If you have a swimming pool, then you have maintenance on that pool. Besides keeping that chemical s balanced, you have the ugly chore of getting rid of all the debris that blows and falls into the pool. The skimmer and filter will help get rid of some debris, but what about the leaves and debris that sinks to the bottom?
You can certainly sweep it towards the drain or vacuum it out. But why set up the vacuum when you can scoop it out with a leaf rake or net? Check out the pro’s that go to your neighbor’s house. They don’t use the cheap net that you have. Instead they have a net with an angled front that allows them to push it along the bottom and scoop out the debris. These have various names like “stingray” or “piranha”, but they function the same. The angle allows the debris at the bottom of the pool to flow over the lip and into the net. Brilliant! They are more expensive however; usually around the $40 mark.
They don’t only perform well at the bottom, but they do well skimming floating debris from the top of the water too. You can also buy them with different sized net densities to capture smaller particles, but that makes them harder to push through the water.
A variable speed pool pump can dramatically cut your energy usage. When compared with a single stage pump (like I have), the savings are dramatic. Most manufacturers claim that the payback is 1 to 2 years, but that is based on several assumptions, many of which don’t hold true for me personally. So when you look at the sales literature make sure the numbers portrayed actually apply to you.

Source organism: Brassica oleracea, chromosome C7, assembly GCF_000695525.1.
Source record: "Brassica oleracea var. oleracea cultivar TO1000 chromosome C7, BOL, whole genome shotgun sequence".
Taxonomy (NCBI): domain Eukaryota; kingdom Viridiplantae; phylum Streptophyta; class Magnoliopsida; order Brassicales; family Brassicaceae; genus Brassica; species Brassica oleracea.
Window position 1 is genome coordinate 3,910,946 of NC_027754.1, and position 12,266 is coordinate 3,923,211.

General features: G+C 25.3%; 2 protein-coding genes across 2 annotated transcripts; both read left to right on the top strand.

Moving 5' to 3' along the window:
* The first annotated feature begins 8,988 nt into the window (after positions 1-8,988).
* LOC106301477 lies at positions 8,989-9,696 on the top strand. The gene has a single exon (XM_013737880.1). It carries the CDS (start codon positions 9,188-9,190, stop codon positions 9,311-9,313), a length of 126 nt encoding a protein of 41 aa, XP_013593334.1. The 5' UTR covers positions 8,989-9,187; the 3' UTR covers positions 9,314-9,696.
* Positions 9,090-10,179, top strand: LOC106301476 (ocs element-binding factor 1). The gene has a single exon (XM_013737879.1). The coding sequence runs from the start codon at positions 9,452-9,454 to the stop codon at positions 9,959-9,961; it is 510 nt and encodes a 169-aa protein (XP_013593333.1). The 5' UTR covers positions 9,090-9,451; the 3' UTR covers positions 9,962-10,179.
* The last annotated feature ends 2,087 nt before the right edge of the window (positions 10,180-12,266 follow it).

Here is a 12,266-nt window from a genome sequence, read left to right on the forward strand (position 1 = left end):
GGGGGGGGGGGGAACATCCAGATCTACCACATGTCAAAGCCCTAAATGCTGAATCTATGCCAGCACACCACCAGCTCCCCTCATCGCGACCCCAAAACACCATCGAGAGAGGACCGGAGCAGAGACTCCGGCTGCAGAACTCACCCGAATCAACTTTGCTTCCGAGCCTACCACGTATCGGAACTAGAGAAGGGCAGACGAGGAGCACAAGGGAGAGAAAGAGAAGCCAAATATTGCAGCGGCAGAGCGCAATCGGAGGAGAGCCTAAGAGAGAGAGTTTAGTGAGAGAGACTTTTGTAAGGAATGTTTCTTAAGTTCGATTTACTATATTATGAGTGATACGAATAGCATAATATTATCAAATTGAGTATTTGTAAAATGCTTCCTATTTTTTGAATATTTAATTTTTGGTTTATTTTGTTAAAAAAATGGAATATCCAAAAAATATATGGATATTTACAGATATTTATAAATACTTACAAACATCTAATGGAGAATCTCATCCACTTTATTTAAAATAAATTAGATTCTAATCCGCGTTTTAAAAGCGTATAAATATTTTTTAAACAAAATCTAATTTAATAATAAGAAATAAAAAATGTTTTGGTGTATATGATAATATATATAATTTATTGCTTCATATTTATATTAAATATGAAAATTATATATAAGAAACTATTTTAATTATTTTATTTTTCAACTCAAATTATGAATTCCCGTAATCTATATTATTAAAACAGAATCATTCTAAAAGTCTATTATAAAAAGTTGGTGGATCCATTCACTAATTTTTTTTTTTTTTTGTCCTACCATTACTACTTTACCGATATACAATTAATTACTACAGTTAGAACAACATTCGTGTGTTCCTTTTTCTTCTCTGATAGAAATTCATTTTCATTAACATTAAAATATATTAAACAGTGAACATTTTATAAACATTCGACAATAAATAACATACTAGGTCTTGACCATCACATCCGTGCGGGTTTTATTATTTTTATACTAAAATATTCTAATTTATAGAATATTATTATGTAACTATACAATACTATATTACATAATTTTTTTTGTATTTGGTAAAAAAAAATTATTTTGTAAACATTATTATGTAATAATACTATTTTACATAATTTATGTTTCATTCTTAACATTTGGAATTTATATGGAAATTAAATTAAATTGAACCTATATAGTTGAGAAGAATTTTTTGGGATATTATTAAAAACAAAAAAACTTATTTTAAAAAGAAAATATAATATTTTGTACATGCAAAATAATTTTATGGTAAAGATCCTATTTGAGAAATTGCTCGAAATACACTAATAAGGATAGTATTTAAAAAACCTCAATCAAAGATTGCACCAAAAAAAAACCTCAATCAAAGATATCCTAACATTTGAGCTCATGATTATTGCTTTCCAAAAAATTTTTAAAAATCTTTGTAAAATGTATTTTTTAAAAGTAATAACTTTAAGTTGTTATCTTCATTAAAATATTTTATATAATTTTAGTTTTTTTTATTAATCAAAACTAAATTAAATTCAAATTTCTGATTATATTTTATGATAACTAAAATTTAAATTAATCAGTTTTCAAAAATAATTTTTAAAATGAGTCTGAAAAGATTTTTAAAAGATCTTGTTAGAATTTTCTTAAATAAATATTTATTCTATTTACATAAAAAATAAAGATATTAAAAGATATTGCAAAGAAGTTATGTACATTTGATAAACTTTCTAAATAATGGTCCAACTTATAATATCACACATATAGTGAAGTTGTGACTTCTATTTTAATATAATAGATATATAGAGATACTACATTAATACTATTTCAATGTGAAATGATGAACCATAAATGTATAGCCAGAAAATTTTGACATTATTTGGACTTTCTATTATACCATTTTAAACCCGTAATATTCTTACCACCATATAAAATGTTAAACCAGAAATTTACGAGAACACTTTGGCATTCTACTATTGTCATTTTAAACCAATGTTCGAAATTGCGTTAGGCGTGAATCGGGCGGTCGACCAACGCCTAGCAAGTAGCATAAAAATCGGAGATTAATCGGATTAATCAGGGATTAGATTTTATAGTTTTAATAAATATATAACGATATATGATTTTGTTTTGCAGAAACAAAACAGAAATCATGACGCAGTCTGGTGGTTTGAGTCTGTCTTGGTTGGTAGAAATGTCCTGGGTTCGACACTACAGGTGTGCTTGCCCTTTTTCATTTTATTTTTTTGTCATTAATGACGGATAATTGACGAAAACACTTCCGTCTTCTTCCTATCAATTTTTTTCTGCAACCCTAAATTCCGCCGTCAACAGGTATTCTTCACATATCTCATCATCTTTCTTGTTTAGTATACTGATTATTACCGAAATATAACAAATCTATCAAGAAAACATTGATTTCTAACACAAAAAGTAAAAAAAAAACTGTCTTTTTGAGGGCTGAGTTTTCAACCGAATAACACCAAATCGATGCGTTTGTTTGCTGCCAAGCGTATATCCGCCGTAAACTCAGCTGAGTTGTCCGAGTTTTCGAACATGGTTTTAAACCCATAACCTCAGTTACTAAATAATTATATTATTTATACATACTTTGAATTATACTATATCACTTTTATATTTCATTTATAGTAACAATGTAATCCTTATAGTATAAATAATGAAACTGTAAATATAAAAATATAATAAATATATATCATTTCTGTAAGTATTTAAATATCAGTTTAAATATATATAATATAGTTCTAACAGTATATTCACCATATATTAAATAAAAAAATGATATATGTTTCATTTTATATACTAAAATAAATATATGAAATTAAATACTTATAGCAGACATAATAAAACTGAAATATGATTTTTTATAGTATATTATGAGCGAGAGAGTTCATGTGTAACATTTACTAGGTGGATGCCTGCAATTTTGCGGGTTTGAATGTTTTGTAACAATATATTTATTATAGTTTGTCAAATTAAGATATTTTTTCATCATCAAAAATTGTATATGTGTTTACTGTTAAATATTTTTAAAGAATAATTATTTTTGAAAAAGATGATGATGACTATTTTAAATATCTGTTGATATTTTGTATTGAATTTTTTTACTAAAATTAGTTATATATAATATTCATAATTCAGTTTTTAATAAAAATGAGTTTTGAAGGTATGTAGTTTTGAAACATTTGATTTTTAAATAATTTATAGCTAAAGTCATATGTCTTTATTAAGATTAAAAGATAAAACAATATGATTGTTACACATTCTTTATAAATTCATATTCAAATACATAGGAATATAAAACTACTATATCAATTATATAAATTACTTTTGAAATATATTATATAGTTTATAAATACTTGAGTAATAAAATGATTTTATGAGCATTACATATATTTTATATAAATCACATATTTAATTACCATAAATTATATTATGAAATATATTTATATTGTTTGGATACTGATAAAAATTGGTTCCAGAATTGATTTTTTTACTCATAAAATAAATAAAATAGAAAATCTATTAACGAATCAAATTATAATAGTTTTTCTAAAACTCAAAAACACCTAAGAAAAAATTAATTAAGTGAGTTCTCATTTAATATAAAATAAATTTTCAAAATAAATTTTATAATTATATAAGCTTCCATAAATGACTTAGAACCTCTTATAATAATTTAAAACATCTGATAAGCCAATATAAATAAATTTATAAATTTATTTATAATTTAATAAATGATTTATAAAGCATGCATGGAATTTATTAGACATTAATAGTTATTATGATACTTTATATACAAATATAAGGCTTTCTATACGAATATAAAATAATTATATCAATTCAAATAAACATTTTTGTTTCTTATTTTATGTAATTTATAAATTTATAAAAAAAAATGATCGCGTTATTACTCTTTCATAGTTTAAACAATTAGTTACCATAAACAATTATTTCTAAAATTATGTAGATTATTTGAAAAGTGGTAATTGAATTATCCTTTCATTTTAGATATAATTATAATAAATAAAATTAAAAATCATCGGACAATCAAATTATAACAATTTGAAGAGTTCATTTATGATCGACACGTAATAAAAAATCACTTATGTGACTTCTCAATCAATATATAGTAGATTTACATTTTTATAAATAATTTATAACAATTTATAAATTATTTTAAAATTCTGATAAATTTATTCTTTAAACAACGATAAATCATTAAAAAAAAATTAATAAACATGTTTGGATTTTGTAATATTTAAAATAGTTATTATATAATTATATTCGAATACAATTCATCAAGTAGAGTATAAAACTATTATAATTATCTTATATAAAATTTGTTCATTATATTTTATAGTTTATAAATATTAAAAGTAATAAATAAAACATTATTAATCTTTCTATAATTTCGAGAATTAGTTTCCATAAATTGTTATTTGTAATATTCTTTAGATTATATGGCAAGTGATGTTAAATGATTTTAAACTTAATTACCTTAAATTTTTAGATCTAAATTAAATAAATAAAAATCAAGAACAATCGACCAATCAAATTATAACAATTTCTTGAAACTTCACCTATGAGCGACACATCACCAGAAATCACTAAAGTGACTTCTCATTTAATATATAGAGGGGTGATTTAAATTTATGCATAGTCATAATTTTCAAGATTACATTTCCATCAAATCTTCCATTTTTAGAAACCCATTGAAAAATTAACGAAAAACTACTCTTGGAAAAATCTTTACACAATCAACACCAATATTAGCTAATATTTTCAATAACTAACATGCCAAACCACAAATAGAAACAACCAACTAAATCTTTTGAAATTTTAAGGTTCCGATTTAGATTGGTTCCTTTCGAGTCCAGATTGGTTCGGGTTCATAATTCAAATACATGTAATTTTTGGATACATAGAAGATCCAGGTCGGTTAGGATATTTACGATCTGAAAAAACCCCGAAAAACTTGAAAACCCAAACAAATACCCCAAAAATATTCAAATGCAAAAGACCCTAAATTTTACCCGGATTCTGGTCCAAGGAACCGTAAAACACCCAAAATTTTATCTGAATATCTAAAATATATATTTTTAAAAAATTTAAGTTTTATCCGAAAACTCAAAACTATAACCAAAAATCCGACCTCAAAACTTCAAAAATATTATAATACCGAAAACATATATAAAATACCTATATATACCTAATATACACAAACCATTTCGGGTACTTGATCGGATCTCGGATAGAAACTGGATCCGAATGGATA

The sales literature I’m reading is based on comparing a variable speed pump to a 1 ½ horsepower single speed pump running at 12 hours per day. The cost of electricity is $0.16 per kWh. The claim is a cost savings up to $1,500 each year. This would hold true if your costs and run times are the same as the comparison.
I don’t run my pump for twelve hours a day unless the water looks like split pea soup. Otherwise I run it the minimum amount necessary for the water to be clear and the chemicals to stay balanced. So the cost to run my 1hp single speed pump will be less and my purchase decision may be different.
I calculated that the cost to run my pump is $509.52 per year. I arrived at this number by calculating the total number of hours annually that I run my pump and multiplying by my hourly cost of $0.22 per hour.
Hourly cost: Motor Amp Rating x Voltage=Watts (7.4 x 230v=1702watts)
Watts/1,000=Kilowatts (1702/1000=1.702 kilowatts)
Kilowatts x Cost per kWh=Cost per hour (1.702 x $0.13=$.22 per hour)
I calculated my annual run times by taking the number of hours each day I run the motor.
For December through March: 3 hours each day x 120 days=360 hours
For April: 5 hours each day x 30 days = 150 hours
For May: 8 hours each day x 31 days = 248 hours
For June through August: 10 hours each day x 92 days=920 hours
For September through October: 8 hours each day x 61 days=488 hours
For November: 5 hours each day x 30 days=150 hours
Total annual hours=2316 hours x $0.22 per hour=$509.52 annual electricity cost to run my pool motor.
By comparison, if I get a variable speed motor and run it a flat 10 hours per day (although I think the true time would be closer to 15 hours per day), my costs decrease. Using the formulas above: 2.44amp rating x 230v=561.2/1000=.5612 kilowatts
.5612 kilowatts x $0.13 kWh=$.073 x 3650 hours per year = $266.45
So if I installed a variable speed motor, my annual power cost is $266.00 for a savings of $243.00 per year over my current cost. Right now my power company is offering a rebate that would lower my installed cost down to about $1,000.00.
My simple payback is $1,000/$243=4.12 years
There is no doubt the variable speed pump saves energy. Substitute your own numbers for mine to see your own breakeven.